by Sarah J.F. Braley | October 01, 2007

Nancy J. Wilson and Amy Spatrisano


Leading the charge:
GMIC founders
Nancy J. Wilson (left)
and Amy Spatrisano

Back in 1998, Dallas-based Meeting Professionals International convened a green meetings task force, headed by former president of the board Kathleen Ratcliffe, who was then president of the Jacksonville (Fla.) and the Beaches Convention and Visitors Bureau. But when the committee sent the first draft of its report and recommendations to the association’s board in April 1999, the organization began backing away from the findings, finally releasing a watered-down white paper in December of that year, largely written by MPI’s then president and CEO, Edward L. Griffin Jr., CAE.

Apparently, the meetings industry was not ready to begin incorporating green practices, but the cause was taken up by a new organization, the Green Meetings Industry Council. Founded in 2003 by Amy Spatrisano, CMP, and Nancy J. Wilson, CMP, of Portland, Ore.-based Meeting Strategies Worldwide (MSWW), GMIC dedicated itself to improving the environmental, social and community performance of meetings and events through education and advocacy.

Today, the council is gaining a reputation as a font of information for the green meetings market, working with the Environmental Protection Agency to set government meeting standards and being asked to support a green meetings bill introduced in the House of Representatives by Allyson Schwartz (D-Pa.). The language of the bill was included as part of the House’s New Direction for Energy Independence, National Security and Consumer Protection Act, which was passed on Aug. 4. At press time, the House and Senate were working to reconcile their versions of the act.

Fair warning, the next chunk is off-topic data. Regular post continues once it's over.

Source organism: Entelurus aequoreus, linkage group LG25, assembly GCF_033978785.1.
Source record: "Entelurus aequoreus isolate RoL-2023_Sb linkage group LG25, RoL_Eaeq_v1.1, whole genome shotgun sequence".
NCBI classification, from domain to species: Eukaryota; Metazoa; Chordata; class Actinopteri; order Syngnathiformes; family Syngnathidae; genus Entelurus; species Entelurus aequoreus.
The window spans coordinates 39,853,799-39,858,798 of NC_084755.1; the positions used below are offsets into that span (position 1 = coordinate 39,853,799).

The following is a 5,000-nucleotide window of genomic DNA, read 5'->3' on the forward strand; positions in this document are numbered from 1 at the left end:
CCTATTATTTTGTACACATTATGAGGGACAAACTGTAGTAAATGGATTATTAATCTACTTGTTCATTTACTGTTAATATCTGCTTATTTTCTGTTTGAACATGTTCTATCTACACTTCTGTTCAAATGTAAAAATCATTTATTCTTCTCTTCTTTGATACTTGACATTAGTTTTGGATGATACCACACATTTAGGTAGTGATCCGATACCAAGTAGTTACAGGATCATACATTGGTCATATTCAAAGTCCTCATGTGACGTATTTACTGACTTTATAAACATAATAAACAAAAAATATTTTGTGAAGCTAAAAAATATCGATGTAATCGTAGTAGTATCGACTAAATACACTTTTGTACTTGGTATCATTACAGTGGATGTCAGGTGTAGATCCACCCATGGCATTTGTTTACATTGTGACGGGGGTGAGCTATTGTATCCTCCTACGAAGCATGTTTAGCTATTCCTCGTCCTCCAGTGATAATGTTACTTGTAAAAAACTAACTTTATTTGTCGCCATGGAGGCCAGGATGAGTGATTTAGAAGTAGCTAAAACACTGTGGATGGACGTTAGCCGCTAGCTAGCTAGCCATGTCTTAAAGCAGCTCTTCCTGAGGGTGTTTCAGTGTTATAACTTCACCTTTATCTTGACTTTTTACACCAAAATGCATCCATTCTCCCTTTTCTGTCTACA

Solid pedigree

Spatrisano and Wilson come by their expertise organically. From the inception of their 12-year-old planning firm, environmental responsibility has been one of its tenets. “We always asked for recycling; we didn’t know it was green,” says Spatrisano.

About seven years ago, MSWW became more aggressive with its clients and events, pushing facilities and suppliers to provide environmentally friendly products and services. “We went to an event, and everything served at the breaks was in Styrofoam. We felt we couldn’t do this anymore,” says Spatrisano.

The cup order alone for that event was 75,000 items. “We were stunned by that number,” says Wilson. Realizing the huge impact made by the switch to biodegradable paper cups, MSWW’s two principals began researching the footprint of a meeting. “We wanted to see if there was any turnkey information online for green meetings, but there was no one source for that,” Wilson adds.

One of the reasons the two women wanted to offer meeting planners help in going green, Wilson says, was to make it easy for them, “because the easier it is, the more likely they are to do it.”

They started building business cases for going green, working out the cost savings. This work eventually morphed into GMIC, when the two realized none of the established meetings organizations -- such as MPI, the Professional Convention Management Association or the industry’s umbrella organization, the Convention Industry Council -- were ready to support their ideals.

Kathleen Ratcliffe“There hasn’t been any real leadership by any one particular industry organization on this issue, because each of those organizations has broader interests,” says Ratcliffe, right, now president of the St. Louis Convention and Visitors Commission, who adds that she applauds MPI for making an effort in 1999. “I’m sorry they weren’t able to see that leadership through. But I’m glad somebody was willing to carry on this message.”